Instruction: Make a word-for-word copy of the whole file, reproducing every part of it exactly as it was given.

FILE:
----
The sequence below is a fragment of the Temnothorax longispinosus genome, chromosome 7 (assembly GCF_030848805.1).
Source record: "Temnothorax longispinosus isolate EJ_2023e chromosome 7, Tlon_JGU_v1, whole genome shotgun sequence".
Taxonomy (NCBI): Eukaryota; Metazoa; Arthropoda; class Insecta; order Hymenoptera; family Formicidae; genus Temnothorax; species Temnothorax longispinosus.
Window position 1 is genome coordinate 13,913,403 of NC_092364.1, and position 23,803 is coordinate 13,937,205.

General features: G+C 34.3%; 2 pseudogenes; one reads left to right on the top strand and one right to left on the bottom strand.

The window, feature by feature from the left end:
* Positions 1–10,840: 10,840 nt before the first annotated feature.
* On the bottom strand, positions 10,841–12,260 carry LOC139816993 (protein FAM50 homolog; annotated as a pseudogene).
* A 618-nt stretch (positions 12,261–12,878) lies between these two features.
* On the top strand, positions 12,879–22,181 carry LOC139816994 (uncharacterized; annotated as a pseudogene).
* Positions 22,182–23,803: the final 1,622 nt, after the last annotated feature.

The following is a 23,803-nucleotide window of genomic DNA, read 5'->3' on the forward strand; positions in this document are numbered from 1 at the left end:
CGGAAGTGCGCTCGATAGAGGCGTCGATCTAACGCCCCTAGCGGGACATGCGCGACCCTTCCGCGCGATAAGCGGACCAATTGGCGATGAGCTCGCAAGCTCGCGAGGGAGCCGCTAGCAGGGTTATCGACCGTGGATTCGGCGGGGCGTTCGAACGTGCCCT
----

The sequence below is a fragment of the Temnothorax longispinosus genome, chromosome 7 (assembly GCF_030848805.1).
Source record: "Temnothorax longispinosus isolate EJ_2023e chromosome 7, Tlon_JGU_v1, whole genome shotgun sequence".
Taxonomy (NCBI): Eukaryota; Metazoa; Arthropoda; class Insecta; order Hymenoptera; family Formicidae; genus Temnothorax; species Temnothorax longispinosus.
Window position 1 is genome coordinate 13,913,403 of NC_092364.1, and position 23,803 is coordinate 13,937,205.

General features: G+C 34.3%; 2 pseudogenes; one reads left to right on the top strand and one right to left on the bottom strand.

The window, feature by feature from the left end:
* Positions 1–10,840: 10,840 nt before the first annotated feature.
* On the bottom strand, positions 10,841–12,260 carry LOC139816993 (protein FAM50 homolog; annotated as a pseudogene).
* A 618-nt stretch (positions 12,261–12,878) lies between these two features.
* On the top strand, positions 12,879–22,181 carry LOC139816994 (uncharacterized; annotated as a pseudogene).
* Positions 22,182–23,803: the final 1,622 nt, after the last annotated feature.

The following is a 23,803-nucleotide window of genomic DNA, read 5'->3' on the forward strand; positions in this document are numbered from 1 at the left end:
CGGAAGTGCGCTCGATAGAGGCGTCGATCTAACGCCCCTAGCGGGACATGCGCGACCCTTCCGCGCGATAAGCGGACCAATTGGCGATGAGCTCGCAAGCTCGCGAGGGAGCCGCTAGCAGGGTTATCGACCGTGGATTCGGCGGGGCGTTCGAACGTGCCCT